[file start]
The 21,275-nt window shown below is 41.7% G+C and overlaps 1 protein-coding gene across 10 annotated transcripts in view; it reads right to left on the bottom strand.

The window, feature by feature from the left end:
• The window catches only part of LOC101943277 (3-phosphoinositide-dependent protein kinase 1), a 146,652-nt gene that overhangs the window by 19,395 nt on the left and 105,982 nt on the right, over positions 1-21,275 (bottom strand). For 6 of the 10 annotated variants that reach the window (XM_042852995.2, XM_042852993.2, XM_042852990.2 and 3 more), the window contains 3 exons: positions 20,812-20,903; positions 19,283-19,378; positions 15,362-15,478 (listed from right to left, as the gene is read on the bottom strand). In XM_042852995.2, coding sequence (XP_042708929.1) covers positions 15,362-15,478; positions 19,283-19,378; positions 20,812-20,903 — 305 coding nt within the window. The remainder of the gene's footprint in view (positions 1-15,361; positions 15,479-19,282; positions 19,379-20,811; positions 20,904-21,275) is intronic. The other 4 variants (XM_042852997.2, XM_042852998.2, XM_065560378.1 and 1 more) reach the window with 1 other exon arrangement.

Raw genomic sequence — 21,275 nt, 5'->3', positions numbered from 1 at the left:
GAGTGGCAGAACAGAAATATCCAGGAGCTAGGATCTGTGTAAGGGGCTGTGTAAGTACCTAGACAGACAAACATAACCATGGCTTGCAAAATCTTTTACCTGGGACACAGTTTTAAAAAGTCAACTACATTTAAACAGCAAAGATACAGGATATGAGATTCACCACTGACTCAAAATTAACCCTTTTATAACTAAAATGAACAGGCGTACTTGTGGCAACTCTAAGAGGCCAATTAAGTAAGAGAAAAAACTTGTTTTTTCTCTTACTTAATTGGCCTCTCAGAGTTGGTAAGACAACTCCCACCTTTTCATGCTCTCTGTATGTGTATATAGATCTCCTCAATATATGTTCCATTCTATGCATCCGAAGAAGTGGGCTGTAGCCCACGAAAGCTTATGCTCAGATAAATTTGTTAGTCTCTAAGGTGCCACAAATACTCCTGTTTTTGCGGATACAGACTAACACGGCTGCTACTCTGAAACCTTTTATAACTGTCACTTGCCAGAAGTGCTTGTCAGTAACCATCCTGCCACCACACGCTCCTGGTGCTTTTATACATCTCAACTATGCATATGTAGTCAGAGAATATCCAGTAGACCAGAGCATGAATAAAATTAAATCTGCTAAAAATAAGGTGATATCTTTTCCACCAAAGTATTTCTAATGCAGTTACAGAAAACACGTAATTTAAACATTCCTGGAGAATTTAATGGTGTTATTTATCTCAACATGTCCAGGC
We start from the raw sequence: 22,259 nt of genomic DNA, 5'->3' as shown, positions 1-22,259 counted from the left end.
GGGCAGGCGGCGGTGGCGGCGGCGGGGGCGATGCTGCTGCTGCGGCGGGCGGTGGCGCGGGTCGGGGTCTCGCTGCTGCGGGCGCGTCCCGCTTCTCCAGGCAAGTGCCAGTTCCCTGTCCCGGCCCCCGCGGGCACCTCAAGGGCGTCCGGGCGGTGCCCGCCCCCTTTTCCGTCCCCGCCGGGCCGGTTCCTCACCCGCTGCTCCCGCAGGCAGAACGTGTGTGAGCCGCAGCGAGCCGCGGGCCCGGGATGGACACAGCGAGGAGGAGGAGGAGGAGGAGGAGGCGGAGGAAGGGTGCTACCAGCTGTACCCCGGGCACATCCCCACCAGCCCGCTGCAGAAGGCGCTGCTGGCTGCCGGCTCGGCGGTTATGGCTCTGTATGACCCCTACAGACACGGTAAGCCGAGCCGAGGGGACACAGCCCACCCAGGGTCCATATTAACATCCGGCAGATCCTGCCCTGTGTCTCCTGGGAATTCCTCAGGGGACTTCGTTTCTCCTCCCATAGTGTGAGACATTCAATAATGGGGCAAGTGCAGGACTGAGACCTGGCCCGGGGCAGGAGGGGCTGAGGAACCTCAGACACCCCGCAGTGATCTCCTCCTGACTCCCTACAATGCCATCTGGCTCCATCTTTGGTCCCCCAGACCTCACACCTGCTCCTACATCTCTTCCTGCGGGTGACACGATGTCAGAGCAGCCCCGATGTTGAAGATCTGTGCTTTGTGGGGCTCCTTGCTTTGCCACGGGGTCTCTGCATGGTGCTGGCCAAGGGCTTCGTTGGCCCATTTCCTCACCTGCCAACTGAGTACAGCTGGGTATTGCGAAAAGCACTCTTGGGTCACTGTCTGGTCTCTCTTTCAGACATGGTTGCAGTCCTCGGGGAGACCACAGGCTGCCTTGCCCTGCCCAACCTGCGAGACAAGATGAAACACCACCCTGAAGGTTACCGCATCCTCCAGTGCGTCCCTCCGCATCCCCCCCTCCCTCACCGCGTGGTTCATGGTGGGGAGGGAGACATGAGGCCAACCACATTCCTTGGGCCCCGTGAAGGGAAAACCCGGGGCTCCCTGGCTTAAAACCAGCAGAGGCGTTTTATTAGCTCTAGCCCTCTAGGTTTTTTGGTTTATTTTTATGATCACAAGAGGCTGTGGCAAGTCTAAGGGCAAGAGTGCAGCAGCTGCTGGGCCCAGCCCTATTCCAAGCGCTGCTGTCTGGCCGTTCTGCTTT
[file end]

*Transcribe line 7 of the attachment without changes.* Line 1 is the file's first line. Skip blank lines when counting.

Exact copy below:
GGGCAGGCGGCGGTGGCGGCGGCGGGGGCGATGCTGCTGCTGCGGCGGGCGGTGGCGCGGGTCGGGGTCTCGCTGCTGCGGGCGCGTCCCGCTTCTCCAGGCAAGTGCCAGTTCCCTGTCCCGGCCCCCGCGGGCACCTCAAGGGCGTCCGGGCGGTGCCCGCCCCCTTTTCCGTCCCCGCCGGGCCGGTTCCTCACCCGCTGCTCCCGCAGGCAGAACGTGTGTGAGCCGCAGCGAGCCGCGGGCCCGGGATGGACACAGCGAGGAGGAGGAGGAGGAGGAGGAGGCGGAGGAAGGGTGCTACCAGCTGTACCCCGGGCACATCCCCACCAGCCCGCTGCAGAAGGCGCTGCTGGCTGCCGGCTCGGCGGTTATGGCTCTGTATGACCCCTACAGACACGGTAAGCCGAGCCGAGGGGACACAGCCCACCCAGGGTCCATATTAACATCCGGCAGATCCTGCCCTGTGTCTCCTGGGAATTCCTCAGGGGACTTCGTTTCTCCTCCCATAGTGTGAGACATTCAATAATGGGGCAAGTGCAGGACTGAGACCTGGCCCGGGGCAGGAGGGGCTGAGGAACCTCAGACACCCCGCAGTGATCTCCTCCTGACTCCCTACAATGCCATCTGGCTCCATCTTTGGTCCCCCAGACCTCACACCTGCTCCTACATCTCTTCCTGCGGGTGACACGATGTCAGAGCAGCCCCGATGTTGAAGATCTGTGCTTTGTGGGGCTCCTTGCTTTGCCACGGGGTCTCTGCATGGTGCTGGCCAAGGGCTTCGTTGGCCCATTTCCTCACCTGCCAACTGAGTACAGCTGGGTATTGCGAAAAGCACTCTTGGGTCACTGTCTGGTCTCTCTTTCAGACATGGTTGCAGTCCTCGGGGAGACCACAGGCTGCCTTGCCCTGCCCAACCTGCGAGACAAGATGAAACACCACCCTGAAGGTTACCGCATCCTCCAGTGCGTCCCTCCGCATCCCCCCCTCCCTCACCGCGTGGTTCATGGTGGGGAGGGAGACATGAGGCCAACCACATTCCTTGGGCCCCGTGAAGGGAAAACCCGGGGCTCCCTGGCTTAAAACCAGCAGAGGCGTTTTATTAGCTCTAGCCCTCTAGGTTTTTTGGTTTATTTTTATGATCACAAGAGGCTGTGGCAAGTCTAAGGGCAAGAGTGCAGCAGCTGCTGGGCCCAGCCCTATTCCAAGCGCTGCTGTCTGGCCGTTCTGCTTT